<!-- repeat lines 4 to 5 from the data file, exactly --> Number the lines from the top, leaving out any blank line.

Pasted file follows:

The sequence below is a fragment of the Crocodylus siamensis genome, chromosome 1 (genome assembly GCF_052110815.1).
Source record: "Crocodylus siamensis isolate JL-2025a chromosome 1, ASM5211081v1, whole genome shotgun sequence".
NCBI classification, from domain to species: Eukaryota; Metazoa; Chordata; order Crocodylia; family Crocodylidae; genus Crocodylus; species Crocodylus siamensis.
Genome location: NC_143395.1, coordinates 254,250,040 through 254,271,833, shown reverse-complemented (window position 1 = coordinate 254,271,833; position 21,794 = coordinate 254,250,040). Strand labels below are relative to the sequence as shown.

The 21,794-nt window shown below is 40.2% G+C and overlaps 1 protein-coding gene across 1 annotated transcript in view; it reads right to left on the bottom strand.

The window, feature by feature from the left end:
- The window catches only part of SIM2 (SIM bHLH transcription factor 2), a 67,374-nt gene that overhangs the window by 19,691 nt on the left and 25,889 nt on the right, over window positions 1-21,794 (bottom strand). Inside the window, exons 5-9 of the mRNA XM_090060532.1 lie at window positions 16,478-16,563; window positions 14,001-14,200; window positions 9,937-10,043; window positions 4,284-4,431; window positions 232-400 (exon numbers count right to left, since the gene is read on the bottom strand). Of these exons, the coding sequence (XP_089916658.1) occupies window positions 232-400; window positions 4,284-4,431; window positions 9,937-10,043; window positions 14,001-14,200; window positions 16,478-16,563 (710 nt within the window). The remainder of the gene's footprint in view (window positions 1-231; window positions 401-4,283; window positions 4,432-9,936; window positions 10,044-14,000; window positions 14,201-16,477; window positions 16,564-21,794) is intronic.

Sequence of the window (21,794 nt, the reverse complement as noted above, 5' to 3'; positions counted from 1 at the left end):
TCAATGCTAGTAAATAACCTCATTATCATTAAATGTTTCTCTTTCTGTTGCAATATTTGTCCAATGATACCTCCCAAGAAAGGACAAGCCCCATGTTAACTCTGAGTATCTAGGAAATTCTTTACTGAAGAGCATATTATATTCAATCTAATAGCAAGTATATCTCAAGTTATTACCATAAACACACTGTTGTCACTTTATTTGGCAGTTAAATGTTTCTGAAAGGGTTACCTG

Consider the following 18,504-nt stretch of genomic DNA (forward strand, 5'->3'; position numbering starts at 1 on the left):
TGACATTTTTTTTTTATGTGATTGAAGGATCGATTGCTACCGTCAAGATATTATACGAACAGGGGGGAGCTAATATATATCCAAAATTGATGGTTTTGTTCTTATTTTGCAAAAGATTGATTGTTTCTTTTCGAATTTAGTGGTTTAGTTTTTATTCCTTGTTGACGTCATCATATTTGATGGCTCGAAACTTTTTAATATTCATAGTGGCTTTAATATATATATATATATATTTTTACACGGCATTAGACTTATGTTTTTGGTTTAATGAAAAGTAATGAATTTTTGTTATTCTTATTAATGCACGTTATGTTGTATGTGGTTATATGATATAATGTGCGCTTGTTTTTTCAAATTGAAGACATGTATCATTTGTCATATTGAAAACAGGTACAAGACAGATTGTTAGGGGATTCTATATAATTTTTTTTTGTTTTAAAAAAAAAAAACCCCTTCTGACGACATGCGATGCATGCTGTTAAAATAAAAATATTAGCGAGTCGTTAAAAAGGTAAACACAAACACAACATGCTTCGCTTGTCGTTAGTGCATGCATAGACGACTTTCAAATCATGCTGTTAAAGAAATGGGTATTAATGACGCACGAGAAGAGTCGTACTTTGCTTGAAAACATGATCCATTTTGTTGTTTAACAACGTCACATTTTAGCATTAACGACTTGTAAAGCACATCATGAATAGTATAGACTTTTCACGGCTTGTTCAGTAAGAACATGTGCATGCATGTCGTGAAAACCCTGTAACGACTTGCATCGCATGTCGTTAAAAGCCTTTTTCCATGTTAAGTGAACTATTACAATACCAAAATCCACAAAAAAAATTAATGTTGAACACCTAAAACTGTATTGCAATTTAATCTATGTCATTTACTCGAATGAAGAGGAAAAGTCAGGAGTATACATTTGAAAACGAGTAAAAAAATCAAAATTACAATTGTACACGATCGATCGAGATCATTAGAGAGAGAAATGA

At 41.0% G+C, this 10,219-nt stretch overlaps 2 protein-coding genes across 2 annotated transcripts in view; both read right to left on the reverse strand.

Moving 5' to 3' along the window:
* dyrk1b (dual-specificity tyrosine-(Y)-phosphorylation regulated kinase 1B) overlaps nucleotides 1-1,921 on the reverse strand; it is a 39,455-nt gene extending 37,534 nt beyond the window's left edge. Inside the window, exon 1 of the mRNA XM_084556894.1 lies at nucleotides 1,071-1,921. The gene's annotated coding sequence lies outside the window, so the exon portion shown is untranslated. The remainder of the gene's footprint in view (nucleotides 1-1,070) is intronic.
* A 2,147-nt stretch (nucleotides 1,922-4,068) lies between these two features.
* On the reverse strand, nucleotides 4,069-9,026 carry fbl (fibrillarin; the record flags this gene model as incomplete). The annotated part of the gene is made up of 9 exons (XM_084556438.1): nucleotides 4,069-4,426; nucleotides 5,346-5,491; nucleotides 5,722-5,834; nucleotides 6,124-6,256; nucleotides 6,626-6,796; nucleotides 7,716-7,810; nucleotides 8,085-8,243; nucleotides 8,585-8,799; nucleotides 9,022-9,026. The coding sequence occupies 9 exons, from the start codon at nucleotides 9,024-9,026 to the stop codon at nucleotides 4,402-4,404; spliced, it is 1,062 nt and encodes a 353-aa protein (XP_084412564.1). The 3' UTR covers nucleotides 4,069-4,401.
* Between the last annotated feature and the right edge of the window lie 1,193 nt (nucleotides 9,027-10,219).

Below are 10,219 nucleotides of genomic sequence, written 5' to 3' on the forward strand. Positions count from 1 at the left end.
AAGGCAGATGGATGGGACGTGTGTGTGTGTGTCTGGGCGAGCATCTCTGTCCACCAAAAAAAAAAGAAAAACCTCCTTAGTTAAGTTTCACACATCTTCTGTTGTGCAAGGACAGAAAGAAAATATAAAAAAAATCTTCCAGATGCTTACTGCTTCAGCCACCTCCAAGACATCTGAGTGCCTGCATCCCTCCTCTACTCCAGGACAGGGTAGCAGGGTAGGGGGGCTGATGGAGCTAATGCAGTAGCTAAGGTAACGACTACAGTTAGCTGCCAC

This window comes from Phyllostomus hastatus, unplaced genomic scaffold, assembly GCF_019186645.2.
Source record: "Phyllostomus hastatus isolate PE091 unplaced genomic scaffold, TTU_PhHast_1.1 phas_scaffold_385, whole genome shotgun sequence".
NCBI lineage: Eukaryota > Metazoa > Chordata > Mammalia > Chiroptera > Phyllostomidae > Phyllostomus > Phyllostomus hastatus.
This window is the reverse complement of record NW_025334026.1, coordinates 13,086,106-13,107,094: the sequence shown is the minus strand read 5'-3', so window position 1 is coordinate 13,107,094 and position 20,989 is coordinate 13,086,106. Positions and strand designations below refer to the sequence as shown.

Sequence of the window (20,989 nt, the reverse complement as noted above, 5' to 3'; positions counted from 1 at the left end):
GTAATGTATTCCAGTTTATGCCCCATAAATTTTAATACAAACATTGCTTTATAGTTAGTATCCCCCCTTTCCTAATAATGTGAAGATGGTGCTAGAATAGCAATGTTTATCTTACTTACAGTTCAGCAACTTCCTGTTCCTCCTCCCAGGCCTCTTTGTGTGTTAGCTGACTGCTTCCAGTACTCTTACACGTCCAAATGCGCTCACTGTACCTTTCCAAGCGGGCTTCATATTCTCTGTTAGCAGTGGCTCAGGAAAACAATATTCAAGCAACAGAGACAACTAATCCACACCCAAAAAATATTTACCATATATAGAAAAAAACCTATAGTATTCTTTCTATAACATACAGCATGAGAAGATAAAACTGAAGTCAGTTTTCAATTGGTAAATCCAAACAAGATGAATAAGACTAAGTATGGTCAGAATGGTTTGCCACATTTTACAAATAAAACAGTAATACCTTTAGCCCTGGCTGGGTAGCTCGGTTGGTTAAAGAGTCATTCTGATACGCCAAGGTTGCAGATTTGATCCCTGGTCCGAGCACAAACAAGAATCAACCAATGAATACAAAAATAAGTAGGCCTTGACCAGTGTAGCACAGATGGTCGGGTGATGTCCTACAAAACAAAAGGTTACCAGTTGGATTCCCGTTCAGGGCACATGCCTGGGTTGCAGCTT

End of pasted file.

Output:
Genome location: NC_143395.1, coordinates 254,250,040 through 254,271,833, shown reverse-complemented (window position 1 = coordinate 254,271,833; position 21,794 = coordinate 254,250,040). Strand labels below are relative to the sequence as shown.

The 21,794-nt window shown below is 40.2% G+C and overlaps 1 protein-coding gene across 1 annotated transcript in view; it reads right to left on the bottom strand.